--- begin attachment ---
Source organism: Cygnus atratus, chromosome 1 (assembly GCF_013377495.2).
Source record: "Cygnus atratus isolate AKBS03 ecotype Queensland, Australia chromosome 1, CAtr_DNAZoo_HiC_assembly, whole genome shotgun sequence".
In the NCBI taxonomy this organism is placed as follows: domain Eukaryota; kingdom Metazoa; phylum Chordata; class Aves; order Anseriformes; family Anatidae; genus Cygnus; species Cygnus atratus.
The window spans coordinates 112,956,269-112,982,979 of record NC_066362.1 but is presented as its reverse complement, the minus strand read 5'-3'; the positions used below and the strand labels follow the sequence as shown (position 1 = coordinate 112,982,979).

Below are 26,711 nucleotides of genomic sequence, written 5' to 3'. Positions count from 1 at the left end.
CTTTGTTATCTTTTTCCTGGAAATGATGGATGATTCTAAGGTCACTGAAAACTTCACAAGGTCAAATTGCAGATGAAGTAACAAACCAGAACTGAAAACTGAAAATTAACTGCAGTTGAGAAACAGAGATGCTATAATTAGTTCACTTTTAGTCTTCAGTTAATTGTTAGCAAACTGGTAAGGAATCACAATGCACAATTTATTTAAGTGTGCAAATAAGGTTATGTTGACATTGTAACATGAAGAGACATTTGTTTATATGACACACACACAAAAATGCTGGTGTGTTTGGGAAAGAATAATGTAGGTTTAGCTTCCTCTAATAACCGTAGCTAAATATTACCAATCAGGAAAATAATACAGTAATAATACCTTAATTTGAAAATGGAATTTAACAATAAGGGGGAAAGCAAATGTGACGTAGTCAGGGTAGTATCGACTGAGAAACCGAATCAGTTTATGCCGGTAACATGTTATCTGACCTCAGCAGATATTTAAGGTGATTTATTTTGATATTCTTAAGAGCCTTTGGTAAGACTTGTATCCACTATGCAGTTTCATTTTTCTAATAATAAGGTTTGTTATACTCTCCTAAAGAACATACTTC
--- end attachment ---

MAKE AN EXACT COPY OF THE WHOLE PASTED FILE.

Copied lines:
Source organism: Cygnus atratus, chromosome 1 (assembly GCF_013377495.2).
Source record: "Cygnus atratus isolate AKBS03 ecotype Queensland, Australia chromosome 1, CAtr_DNAZoo_HiC_assembly, whole genome shotgun sequence".
In the NCBI taxonomy this organism is placed as follows: domain Eukaryota; kingdom Metazoa; phylum Chordata; class Aves; order Anseriformes; family Anatidae; genus Cygnus; species Cygnus atratus.
The window spans coordinates 112,956,269-112,982,979 of record NC_066362.1 but is presented as its reverse complement, the minus strand read 5'-3'; the positions used below and the strand labels follow the sequence as shown (position 1 = coordinate 112,982,979).

Below are 26,711 nucleotides of genomic sequence, written 5' to 3'. Positions count from 1 at the left end.
CTTTGTTATCTTTTTCCTGGAAATGATGGATGATTCTAAGGTCACTGAAAACTTCACAAGGTCAAATTGCAGATGAAGTAACAAACCAGAACTGAAAACTGAAAATTAACTGCAGTTGAGAAACAGAGATGCTATAATTAGTTCACTTTTAGTCTTCAGTTAATTGTTAGCAAACTGGTAAGGAATCACAATGCACAATTTATTTAAGTGTGCAAATAAGGTTATGTTGACATTGTAACATGAAGAGACATTTGTTTATATGACACACACACAAAAATGCTGGTGTGTTTGGGAAAGAATAATGTAGGTTTAGCTTCCTCTAATAACCGTAGCTAAATATTACCAATCAGGAAAATAATACAGTAATAATACCTTAATTTGAAAATGGAATTTAACAATAAGGGGGAAAGCAAATGTGACGTAGTCAGGGTAGTATCGACTGAGAAACCGAATCAGTTTATGCCGGTAACATGTTATCTGACCTCAGCAGATATTTAAGGTGATTTATTTTGATATTCTTAAGAGCCTTTGGTAAGACTTGTATCCACTATGCAGTTTCATTTTTCTAATAATAAGGTTTGTTATACTCTCCTAAAGAACATACTTC